Under the Italian Medicines Code, the same rules governing the manufacturing of medicines apply to imports of medicines from other EU Member States. If medicines are imported from third countries, which according to international agreements ensure the respect of standards equivalent to the European GMPs, then the importer is not required to meet requirements that are similar to those applicable to manufacturers, provided that it can prove that adequate controls have been conducted by the third country's authorities.
Companies holding a wholesale distribution licence may also export medicines abroad.
As to parallel imports, that is imports into Italy of medicinal products authorised in another EU Member State by companies that are different from the MAHs of these medicines, these require the AIFA's parallel import authorisation. To this end, the applicant must demonstrate the identity between the medicinal products authorised in Italy and those that will be imported from another EU Member State in accordance with the Ministerial Decree of 29 August 1997 and the EU Commission's Communication COM(2003) 839.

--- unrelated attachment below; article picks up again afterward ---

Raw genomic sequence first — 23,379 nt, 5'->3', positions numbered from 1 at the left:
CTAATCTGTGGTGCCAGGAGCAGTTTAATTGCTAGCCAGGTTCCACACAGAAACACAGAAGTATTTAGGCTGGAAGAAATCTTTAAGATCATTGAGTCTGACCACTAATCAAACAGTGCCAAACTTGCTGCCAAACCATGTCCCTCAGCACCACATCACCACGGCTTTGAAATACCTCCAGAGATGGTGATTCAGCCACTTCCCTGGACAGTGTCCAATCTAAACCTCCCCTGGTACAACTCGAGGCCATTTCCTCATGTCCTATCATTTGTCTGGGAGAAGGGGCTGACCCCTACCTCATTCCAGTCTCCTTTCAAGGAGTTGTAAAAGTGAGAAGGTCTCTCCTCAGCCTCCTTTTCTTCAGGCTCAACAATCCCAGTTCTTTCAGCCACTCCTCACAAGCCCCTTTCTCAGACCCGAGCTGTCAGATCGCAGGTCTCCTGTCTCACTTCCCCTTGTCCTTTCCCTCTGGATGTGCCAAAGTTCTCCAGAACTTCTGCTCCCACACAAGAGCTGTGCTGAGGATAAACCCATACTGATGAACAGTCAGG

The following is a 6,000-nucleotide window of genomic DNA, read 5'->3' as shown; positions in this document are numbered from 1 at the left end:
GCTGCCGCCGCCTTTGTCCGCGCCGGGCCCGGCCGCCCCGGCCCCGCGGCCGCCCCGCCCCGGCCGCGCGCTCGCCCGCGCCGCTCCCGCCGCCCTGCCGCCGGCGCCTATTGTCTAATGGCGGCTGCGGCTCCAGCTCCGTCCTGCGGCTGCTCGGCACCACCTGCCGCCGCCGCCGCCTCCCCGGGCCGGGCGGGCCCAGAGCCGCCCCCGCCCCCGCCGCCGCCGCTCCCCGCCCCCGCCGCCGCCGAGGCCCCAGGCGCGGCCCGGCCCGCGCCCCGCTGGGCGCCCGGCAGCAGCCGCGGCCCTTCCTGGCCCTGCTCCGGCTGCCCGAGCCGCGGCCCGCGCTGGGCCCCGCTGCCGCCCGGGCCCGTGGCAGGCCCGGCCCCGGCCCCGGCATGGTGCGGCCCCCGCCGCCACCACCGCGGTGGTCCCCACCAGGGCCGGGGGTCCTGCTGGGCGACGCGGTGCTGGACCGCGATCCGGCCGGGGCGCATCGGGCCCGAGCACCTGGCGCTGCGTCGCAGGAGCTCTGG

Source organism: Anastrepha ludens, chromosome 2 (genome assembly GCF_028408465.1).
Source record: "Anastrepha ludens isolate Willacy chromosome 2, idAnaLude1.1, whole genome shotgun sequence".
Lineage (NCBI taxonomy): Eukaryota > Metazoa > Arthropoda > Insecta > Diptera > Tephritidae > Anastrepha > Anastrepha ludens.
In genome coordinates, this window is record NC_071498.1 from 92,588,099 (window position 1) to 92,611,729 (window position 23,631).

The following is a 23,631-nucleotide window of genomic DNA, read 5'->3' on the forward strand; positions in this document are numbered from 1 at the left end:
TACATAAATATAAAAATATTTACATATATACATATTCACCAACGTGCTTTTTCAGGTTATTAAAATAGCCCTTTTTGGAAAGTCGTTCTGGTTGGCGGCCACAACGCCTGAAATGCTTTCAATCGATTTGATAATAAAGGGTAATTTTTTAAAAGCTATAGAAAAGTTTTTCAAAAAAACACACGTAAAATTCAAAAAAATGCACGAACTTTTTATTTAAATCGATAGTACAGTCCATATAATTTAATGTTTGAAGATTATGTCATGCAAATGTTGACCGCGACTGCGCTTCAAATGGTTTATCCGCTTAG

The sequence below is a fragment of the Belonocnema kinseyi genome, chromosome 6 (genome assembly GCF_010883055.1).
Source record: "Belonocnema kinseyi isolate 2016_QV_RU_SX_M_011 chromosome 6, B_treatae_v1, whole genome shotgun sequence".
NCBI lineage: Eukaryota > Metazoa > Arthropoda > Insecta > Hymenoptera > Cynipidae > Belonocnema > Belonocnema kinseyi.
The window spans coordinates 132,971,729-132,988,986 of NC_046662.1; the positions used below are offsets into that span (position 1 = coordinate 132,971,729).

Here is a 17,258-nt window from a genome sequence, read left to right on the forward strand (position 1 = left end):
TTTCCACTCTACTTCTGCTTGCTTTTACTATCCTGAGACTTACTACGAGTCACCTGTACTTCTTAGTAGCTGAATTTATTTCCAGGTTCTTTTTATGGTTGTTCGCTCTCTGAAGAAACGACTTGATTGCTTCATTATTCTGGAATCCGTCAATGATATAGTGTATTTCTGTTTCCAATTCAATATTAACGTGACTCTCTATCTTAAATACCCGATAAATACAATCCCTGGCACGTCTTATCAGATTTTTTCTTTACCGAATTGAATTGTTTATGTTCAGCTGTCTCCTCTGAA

Imported medicines bear, on the outer package and on the leaflet, the data of the company that has repackaged the product and of the importer.
Medical devices that have been placed on the European market can be imported into the Italian market or exported abroad by the manufacturers or other companies without the need of specific authorisations.
xiii Controlled substances
The Ministry of Health (Drugs Central Office) can authorise the import or export of narcotic or psychotropic substances and medicines containing narcotic or psychotropic substances.
Companies holding a manufacturing or wholesale distribution authorisation for narcotic or psychotropic substances may also apply for an authorisation to import or export these substances.
Infringements of regulatory requirements for medicines and medical devices may be sanctioned, respectively by AIFA and the Ministry of Health.
AIFA may decide the suspension, modification or the withdrawal of the marketing authorisation for a medicine or it can ban the sale or order the recall of medicines from the market.